Review: Doctor Who and the Brain of Morbius

Doctor Who and the Brain of MorbiusDoctor Who and the Brain of Morbius by Terrance Dicks
My rating: 3 of 5 stars

Back in the days of my obsession with Target novels, the novelization of "The Brain of Morbius" was one of the most sought-after and prized in my collection. It was one of the first "Doctor Who" stories I watched and one of my earliest exposures to Tom Baker as the Doctor. And I loved it.

To my young mind, it was one of the classics of "Doctor Who" and I just had to have the novel so I could experience the story again and again (this was in the days before videotapes were as affordable as they later became and before the commercial releases on stories).

I eventually found the novel and read it once. And I recall thinking that maybe "Morbius" wasn’t quite as great as I thought it was when I first saw it. My love for the serial has dimmed a bit since I first saw it over twenty years ago, but for a little while it was easily one of my top ten "Doctor Who" stories of all time.

Fast forward twenty plus years and I’m getting ready for a car trip and my local library has Tom Baker’s reading of the Terrance Dicks novel of the story on CD. How can I resist it?

Listening to the story again, I’m struck by how well Dicks expands the story. It’s not up to the work he did in "Auton Invasion" but Dicks is able to smooth over a lot of rough patches in the story and really make the world of Karn seem a lot more bleak and expansive that what we saw on-screen. (Again, the only budget limitation on the printed page is how far we let our imaginations roam.) Dicks even tries to bring some sanity to the never-ending debate of the faces seen during the Deathlock battle between the Doctor and Morbius (if you want to have some fun, just put two "Doctor Who" fans in a room and tell them to debate that scene.)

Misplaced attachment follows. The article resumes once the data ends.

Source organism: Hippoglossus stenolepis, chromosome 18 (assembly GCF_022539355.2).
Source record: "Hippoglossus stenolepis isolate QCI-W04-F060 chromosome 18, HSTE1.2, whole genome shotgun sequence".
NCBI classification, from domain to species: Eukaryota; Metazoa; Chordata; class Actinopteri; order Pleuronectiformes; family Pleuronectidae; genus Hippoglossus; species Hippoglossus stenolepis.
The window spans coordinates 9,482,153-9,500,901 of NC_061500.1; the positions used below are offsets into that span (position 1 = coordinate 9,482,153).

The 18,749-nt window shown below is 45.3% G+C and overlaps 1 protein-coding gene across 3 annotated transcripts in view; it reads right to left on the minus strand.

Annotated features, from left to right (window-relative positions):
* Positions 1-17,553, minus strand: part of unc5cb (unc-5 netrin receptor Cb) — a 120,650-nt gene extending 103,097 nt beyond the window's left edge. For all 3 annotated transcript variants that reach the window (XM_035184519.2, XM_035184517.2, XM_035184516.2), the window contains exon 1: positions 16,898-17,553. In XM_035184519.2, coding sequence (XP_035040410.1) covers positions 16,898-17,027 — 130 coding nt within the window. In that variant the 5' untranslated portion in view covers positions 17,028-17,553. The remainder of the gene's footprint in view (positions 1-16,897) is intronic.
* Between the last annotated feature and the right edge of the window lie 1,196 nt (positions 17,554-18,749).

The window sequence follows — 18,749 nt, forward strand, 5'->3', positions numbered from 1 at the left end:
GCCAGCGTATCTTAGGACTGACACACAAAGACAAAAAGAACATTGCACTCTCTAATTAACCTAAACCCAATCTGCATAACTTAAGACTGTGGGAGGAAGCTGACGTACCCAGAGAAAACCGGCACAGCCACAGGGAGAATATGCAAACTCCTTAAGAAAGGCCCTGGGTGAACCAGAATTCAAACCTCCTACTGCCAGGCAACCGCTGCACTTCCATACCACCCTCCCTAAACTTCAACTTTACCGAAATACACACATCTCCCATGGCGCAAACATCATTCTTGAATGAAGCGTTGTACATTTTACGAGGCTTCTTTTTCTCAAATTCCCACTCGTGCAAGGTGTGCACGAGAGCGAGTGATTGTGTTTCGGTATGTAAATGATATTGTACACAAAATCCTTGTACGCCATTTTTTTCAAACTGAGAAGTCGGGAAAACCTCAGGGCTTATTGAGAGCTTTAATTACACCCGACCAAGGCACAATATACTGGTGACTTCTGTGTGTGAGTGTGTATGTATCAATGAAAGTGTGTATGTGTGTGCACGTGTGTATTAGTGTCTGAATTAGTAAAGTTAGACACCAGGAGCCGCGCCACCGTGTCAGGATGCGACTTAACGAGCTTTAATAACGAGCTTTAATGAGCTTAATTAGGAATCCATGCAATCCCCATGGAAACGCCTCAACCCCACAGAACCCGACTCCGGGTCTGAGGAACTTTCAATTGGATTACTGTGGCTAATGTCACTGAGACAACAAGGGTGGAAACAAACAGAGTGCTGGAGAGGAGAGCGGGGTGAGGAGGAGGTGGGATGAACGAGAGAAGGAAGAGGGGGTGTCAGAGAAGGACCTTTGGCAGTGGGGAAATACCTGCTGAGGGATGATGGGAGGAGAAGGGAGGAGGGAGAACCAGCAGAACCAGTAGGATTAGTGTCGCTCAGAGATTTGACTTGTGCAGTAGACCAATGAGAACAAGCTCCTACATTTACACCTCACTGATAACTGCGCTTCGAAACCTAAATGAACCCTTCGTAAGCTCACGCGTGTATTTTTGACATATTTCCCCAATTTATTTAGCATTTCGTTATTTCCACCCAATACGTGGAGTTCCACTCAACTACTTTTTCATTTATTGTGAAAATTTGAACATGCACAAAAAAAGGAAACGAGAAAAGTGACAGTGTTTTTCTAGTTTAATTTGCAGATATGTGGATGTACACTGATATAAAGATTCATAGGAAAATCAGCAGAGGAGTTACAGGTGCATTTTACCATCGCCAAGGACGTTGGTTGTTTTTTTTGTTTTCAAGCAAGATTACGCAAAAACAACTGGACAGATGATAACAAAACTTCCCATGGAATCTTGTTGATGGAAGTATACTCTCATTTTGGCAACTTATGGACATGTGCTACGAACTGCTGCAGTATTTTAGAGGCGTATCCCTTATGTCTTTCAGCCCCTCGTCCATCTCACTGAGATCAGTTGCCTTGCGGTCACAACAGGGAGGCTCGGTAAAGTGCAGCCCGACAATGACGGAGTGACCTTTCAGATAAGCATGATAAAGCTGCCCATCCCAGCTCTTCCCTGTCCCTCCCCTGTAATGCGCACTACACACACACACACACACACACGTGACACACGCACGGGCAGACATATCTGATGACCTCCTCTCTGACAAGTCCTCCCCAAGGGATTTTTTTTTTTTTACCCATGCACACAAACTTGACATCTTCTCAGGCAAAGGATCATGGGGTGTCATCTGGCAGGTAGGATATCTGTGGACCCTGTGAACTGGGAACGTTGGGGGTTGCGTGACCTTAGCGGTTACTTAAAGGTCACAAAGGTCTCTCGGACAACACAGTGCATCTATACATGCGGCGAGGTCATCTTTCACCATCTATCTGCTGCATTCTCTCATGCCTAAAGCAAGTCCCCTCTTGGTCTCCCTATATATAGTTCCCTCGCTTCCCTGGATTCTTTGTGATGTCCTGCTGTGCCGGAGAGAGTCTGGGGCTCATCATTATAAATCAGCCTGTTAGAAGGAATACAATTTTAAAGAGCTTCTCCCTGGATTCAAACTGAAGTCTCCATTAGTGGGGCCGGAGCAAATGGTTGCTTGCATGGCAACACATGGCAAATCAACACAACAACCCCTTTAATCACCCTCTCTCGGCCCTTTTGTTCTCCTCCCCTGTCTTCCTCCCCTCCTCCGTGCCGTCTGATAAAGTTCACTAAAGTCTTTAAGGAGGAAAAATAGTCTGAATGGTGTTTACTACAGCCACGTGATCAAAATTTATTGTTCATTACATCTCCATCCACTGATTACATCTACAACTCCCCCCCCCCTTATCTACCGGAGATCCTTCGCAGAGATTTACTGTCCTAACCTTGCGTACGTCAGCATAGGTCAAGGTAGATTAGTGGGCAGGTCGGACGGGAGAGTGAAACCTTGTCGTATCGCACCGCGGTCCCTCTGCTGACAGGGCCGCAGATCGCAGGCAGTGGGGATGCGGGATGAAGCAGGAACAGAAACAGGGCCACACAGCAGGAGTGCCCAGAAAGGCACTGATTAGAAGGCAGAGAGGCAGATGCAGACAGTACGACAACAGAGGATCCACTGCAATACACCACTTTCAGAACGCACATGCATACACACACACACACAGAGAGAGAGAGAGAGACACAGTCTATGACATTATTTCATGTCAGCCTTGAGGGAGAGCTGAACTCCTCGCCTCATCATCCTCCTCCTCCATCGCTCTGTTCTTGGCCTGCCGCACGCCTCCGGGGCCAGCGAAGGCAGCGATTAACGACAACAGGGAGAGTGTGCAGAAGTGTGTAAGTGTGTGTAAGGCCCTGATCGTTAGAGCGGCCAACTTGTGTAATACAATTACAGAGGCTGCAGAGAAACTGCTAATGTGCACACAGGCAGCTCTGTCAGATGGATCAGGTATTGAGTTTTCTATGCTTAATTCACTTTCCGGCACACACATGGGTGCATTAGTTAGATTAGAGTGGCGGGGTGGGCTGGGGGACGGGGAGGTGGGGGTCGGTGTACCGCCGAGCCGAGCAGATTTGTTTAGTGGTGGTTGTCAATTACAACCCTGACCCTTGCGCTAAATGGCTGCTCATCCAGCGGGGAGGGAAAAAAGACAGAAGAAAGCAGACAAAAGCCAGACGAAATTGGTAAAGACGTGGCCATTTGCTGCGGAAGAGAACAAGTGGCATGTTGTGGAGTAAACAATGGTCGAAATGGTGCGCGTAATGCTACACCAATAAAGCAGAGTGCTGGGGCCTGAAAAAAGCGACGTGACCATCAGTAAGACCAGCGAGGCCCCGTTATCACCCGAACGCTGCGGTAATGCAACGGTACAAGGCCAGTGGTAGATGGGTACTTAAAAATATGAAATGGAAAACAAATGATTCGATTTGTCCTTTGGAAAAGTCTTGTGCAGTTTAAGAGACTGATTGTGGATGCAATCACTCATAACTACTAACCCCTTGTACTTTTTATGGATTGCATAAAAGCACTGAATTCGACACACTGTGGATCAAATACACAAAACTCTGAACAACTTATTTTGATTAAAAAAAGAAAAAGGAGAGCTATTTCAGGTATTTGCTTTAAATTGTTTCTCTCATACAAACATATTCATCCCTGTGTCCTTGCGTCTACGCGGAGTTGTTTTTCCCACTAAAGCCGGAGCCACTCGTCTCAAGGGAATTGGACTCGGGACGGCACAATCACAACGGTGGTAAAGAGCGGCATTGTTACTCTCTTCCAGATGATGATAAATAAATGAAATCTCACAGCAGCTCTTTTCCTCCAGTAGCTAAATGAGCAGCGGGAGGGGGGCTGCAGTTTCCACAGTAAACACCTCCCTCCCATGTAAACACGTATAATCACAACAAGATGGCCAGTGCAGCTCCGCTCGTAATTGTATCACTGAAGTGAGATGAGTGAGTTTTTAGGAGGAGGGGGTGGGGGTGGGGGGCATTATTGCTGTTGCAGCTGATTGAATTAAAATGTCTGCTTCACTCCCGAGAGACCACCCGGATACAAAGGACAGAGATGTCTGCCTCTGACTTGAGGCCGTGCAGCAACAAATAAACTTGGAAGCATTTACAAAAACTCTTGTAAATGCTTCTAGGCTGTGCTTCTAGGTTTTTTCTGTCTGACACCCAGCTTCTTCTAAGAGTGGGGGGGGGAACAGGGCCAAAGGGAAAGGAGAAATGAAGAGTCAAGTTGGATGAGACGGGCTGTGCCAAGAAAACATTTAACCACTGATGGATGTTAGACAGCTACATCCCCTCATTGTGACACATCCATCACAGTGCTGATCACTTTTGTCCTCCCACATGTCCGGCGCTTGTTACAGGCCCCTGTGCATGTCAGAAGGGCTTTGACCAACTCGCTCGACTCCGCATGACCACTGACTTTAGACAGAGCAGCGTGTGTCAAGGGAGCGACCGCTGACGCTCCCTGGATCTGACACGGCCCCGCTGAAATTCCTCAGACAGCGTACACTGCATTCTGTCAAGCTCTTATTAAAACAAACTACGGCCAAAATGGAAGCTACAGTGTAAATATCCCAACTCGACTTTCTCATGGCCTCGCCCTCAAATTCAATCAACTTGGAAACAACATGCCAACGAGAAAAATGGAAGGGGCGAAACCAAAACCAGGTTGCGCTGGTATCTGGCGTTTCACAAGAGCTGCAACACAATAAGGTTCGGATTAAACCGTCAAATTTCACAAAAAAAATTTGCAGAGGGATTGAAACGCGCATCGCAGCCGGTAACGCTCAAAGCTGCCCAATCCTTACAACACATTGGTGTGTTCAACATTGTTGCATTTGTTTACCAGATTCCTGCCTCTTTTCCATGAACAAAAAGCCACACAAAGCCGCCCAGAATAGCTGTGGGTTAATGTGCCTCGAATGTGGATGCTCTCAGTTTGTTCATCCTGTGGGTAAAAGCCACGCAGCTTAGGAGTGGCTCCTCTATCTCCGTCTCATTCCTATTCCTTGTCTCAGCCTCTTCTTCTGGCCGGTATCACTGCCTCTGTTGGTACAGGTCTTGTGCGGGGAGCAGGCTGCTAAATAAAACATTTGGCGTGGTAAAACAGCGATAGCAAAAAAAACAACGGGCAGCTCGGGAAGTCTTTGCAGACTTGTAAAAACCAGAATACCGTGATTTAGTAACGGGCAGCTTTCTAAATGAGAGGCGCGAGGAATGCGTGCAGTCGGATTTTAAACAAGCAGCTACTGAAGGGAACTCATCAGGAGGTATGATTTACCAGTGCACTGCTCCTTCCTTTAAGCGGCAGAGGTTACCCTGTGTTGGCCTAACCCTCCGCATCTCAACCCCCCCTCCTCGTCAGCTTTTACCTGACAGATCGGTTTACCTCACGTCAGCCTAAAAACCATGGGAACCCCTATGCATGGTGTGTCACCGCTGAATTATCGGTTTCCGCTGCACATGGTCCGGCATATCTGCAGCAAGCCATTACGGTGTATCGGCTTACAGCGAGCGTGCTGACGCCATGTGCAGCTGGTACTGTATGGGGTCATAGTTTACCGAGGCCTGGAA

And while the story works well, I have to admit I was a bit disappointed by Tom Baker’s reading in spots. His voice for Solon is a bit silly as is the voice he uses for Morbius. Early on, they took me out of the reading, though by the end of disc three I was used to them enough that it ceased to be as big an issue.

All in all, a nice trip down memory lane with one of the more interesting stories from one of the classic eras in "Doctor Who." It’s not a great, but it’s certainly enjoyable.

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